Jina “Mahsa” Amini: Audio in Liberation  Movements


FRQNCY Media has always been an advocate for the power of audio and its ability to heal, uplift, and enlighten our world. In keeping with this, we are using our platform to uplift voices from Iran and Kurdistan, where everyday people are currently fighting for freedom and justice for Jina “Mahsa” Amini and liberation from oppression. 

We stand in solidarity with the people of Iran and all other human rights worldwide under attack. We offer our platform to amplify their voices with audio.

Who is Jina?

Protests have erupted in Iran and across the globe following the death of Jina “Mahsa” Amini. Amini is a 22-year-old Kurdish-Iranian woman who died on September 16 after being arrested and beaten to death by the Iranian “morality police.” Her crime? Not wearing her hijab properly.

The compulsory hijab is one of the many repressive state policies enforced by the Islamic Republic of Iran, a theocratic regime that took hold after the 1979 revolution. The “morality police” is a segment of the police force dedicated to upholding appearance codes like the compulsory hijab. According to a recent episode of Toronto Star’s This Matters, the morality police’s methods are brutal and inhumane, often exerting physical and emotional torture. The violence of the Islamic Republic, however, is not exclusive to women. Queer people, religious minorities, and ethnic minorities are similarly oppressed under this regime. As a Kurdish woman, Jina’s murder is inseparable from her gender and ethnic identity.

Why Is This Important?

Jina’s death has been martyrized as a symbol of all the violence this regime enacts against its people – whether they are women, gay, Kurdish, or Bahai’i. As such, Iranians and Kurds of all walks of life have united, taking to the streets chanting “women, life, freedom,” and “death to the dictator.” Protests span all provinces and major cities in Iran with Gen Z women at the helm. The Islamic Republic has responded to the uprisings with militant violence. As of November 5th, human rights organizations estimate that 304 people have been killed, including children.

“Be Our Voice”: Censorship and Internet Shutdown

Amidst civil unrest, the Iranian government has censored all social media outlets, including the Apple App Store, restricting people’s ability to access VPNs. Beyond social media censorship, the government also has shut-down widespread internet access for periods of time. 

In response, the Iranian people have posed a directive to the international community: “Be our voice.”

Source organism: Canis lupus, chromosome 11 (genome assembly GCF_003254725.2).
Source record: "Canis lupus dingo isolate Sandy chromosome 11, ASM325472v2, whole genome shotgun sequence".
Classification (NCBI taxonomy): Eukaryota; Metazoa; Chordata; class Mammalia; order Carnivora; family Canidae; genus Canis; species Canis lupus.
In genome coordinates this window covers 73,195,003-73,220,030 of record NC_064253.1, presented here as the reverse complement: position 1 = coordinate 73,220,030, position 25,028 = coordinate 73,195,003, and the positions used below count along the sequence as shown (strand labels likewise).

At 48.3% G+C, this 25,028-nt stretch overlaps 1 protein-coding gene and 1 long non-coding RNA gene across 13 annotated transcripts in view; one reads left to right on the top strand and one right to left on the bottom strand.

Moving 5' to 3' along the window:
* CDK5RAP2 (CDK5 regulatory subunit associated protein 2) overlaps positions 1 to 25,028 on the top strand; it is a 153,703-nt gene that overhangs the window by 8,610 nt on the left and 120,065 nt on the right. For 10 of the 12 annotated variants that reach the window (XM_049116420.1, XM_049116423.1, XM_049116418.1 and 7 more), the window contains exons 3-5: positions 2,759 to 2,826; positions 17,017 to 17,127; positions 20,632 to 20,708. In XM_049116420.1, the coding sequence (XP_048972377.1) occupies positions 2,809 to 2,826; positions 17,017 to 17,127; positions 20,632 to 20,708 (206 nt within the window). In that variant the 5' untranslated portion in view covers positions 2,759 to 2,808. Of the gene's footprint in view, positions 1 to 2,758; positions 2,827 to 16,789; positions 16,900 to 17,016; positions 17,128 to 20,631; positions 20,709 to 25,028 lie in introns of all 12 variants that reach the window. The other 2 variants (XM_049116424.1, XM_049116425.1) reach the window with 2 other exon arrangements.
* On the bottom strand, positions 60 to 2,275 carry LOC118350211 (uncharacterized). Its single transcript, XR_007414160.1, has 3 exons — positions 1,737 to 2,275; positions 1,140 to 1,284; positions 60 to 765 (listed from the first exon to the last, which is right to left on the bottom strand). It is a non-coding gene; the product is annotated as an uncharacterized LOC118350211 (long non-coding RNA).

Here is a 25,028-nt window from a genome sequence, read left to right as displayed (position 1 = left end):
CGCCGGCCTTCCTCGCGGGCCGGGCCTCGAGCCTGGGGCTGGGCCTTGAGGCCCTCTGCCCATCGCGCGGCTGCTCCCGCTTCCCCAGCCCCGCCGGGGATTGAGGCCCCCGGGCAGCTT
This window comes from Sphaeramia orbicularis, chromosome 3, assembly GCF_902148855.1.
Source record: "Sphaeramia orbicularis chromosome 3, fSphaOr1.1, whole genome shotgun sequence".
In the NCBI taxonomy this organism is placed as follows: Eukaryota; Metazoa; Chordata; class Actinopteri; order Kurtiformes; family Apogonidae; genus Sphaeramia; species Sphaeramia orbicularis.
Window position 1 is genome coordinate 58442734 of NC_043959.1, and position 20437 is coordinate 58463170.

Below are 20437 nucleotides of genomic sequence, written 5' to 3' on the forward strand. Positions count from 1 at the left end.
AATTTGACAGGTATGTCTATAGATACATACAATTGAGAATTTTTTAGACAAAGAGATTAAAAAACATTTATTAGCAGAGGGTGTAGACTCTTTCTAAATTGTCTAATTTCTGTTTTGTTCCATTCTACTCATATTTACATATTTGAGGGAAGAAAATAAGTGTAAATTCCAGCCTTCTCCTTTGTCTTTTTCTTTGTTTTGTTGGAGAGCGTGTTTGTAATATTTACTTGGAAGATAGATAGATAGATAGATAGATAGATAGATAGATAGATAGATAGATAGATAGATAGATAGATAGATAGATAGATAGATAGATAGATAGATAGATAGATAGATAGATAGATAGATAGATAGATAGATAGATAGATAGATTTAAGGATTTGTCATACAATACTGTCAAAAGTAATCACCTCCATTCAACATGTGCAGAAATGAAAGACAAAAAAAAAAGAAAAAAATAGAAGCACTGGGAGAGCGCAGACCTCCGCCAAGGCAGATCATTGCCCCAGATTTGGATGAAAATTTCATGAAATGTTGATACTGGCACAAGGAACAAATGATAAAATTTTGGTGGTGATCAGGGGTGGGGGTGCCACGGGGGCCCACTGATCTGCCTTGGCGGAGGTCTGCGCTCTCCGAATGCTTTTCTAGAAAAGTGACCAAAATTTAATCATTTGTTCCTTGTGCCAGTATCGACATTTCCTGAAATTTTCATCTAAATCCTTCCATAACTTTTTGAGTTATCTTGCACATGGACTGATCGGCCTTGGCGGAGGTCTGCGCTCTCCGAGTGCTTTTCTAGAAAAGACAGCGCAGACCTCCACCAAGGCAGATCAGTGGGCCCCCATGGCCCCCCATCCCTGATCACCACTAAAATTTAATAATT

The need for directives is urgent and evident in the behavior of platforms. For instance, many media outlets have accused Meta of deleting protest content. Meta denied all accusations. However, this is not the first time that there have been allegations of Meta playing a role in the censorship of civil unrest. Most recently, Iran’s Telecommunications Minister, Isa Zarepour, stated efforts are being made to criminalize the use and sale of VPNs.

In a movement where speaking out against injustice costs the price of life, censorship becomes one of the many weapons used to kill voices. However, audio has a powerful role to play in fighting this injustice. 

The Power of Audio & Transnational Solidarity

Audio demonstrates how sound waves have ripples that impact the world. Though we speak with different tongues, we all recognize the language of the heart. When translation fails us, the emotion embedded into voices, tone, and timbre tells us all we need to know. While the Iranian government attempts to suffocate Iranian voices, the international community stands by Iranians, sharing audiograms, messages, videos, chants, and more. 

Shervin Hajipour’s “Baraye” converted tweets on Twitter from Iranians protesting into a song that reached 40M+ views and was translated into English. The video was removed from Shervin’s social media account, and Shervin was arrested for conspiring against the regime. He has since been released. “Baraye” has since become the unofficial anthem of this movement. Its melody has been carried worldwide, from schoolgirls in Tehran to Iranian-Americans in Los Angeles. Those who stand in solidarity have reposted and shared his song, as their censorship requires online support and solidarity for awareness. 

But this isn’t the first time we’ve seen audio, beyond music, shape social movements and it won’t be the last. Podcasts occupy a unique space in the audiosphere. They serve to offer well-thought-out and researched long-form content to inform the international community on social justice issues. 

The following podcast episodes have also addressed the protests and fight for liberation in Iran: 

Audio is powerful because of its ability to stir emotions and inspire change. It can be easily shared and consumed. We’ve seen how audio has shaped liberation and social justice movements. Digital media is also a tool to amplify oppressed voices audibly. The people in Iran are in dire need of amplifying their plea for support, especially as their government continues to silence them by slowing the internet down to a crawl. Our direct call to action is to share videos and pictures from the people in Iran and listen to the voices speaking out in support of the Iranian people. 

“The visible can establish the distance, the nature, and the source of the voice and thus neutralize it. The acousmatic voice is so powerful because it cannot be neutralized with the framework of the visible, and it makes the visible itself redoubled and enigmatic” 

Mladen Dolar, 2006, A Voice and Nothing More.

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